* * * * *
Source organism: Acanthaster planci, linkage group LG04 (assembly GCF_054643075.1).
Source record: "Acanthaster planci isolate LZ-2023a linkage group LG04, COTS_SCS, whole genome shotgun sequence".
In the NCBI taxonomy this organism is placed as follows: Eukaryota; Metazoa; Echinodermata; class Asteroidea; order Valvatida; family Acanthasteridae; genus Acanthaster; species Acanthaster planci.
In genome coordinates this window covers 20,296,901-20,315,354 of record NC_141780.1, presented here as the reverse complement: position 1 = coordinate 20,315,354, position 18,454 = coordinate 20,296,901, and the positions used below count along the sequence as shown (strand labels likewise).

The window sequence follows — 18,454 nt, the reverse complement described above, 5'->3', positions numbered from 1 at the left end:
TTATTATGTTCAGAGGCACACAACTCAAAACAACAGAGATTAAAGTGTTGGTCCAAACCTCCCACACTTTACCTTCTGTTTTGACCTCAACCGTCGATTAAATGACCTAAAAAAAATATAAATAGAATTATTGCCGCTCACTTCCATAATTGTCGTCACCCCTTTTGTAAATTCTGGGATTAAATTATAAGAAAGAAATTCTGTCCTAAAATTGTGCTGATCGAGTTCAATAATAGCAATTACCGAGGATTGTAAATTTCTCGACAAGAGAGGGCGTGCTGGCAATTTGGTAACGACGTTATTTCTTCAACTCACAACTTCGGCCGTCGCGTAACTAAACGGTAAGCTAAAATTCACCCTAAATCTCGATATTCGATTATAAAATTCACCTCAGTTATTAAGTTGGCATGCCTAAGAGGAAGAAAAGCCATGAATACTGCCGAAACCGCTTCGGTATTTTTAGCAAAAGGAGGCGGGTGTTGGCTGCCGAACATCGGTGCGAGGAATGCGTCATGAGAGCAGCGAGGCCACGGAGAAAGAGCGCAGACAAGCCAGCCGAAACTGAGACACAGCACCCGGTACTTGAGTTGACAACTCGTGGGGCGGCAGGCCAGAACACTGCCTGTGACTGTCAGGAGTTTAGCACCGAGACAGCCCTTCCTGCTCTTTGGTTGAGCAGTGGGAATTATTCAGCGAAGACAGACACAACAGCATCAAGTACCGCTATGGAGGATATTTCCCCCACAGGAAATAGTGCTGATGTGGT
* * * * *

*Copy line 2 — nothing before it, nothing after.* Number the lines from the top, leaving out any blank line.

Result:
Source record: "Acanthaster planci isolate LZ-2023a linkage group LG04, COTS_SCS, whole genome shotgun sequence".